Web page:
The Beach Beneath the Street (
new in paperback) and The Spectacle of Disintegration
(Verso 2013) are McKenzie Wark's engagements with the history and thought of the Situationist International, tracing the group's development from the Bohemian Paris of the '50s to the explosive days of May '68.
In a recent review for the French journal Les Obscurs
, Alain Giffard examines McKenzie's Wark's vast body of work on the Situationist International and its relevance for critiques of contemporary life.
e-flux journal has printed an excerpt of McKenzie Wark's Molecular Red
in issue 63.
The first task of critique is to point out the poverty of these options.6 A second task might be to create the space within which very different kinds of knowledge and practice might meet. Economic, technical, political, and cultural transformations are all advisable, but at least part of the problem is their relation to each other. The liberation of carbon transforms the totality within which each of these specific modes of thinking and being could be practiced. That calls for new ways of organizing knowledge.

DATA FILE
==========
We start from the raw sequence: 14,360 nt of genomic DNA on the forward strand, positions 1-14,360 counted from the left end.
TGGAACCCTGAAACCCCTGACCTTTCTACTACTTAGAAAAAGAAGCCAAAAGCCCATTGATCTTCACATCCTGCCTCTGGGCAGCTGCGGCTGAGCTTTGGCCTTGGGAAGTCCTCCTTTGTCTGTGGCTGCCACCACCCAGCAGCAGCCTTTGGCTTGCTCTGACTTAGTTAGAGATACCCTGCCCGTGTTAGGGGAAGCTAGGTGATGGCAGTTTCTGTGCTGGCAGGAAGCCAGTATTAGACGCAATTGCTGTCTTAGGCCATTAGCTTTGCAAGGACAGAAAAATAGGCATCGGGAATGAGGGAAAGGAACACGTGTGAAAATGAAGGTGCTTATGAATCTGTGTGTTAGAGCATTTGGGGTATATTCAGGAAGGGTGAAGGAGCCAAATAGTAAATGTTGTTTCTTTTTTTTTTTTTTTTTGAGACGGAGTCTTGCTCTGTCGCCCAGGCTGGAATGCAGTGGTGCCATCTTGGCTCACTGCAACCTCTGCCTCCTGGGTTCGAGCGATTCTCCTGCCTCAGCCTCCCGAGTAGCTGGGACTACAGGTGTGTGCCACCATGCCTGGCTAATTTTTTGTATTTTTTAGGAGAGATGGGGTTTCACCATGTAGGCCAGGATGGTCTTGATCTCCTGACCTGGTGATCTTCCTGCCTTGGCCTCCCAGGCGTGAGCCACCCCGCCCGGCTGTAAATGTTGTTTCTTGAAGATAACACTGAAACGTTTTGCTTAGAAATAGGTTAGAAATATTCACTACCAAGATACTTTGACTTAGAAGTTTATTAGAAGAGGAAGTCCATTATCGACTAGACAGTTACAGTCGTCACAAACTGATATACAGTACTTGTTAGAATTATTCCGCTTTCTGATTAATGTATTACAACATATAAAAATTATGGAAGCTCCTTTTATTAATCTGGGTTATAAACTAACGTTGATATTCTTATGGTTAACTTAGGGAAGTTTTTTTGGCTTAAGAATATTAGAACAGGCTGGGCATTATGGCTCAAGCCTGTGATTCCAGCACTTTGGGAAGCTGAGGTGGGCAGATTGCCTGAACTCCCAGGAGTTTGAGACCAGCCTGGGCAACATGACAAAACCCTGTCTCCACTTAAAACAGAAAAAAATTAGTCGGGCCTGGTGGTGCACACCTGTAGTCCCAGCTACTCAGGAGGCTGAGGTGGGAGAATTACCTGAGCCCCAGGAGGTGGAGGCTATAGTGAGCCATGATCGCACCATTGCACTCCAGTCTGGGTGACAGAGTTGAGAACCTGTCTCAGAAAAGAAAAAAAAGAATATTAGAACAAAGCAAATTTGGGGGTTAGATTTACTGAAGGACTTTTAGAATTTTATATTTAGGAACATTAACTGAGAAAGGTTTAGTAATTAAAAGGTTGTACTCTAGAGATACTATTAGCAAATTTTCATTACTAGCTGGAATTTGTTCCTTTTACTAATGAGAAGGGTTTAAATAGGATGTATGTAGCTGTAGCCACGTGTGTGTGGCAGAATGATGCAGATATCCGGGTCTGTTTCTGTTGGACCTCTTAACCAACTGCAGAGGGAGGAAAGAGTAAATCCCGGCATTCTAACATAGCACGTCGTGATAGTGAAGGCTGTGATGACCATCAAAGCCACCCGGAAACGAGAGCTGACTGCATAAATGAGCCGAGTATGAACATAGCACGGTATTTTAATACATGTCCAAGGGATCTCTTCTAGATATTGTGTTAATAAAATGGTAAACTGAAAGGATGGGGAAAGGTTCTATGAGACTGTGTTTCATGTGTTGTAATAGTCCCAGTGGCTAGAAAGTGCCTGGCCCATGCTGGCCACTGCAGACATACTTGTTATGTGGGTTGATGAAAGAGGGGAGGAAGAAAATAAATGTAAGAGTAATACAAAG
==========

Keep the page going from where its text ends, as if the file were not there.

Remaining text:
This is a famous picture of Lenin playing chess with Alexander Bogdanov while Gorky looks on. Bogdanov won. According to Gorky, Lenin was a bit of a sore loser about it. But then Lenin did manage to checkmate Bogdanov's influence in the Bolshevik faction and have him thrown out, so in the long run Lenin won everthing.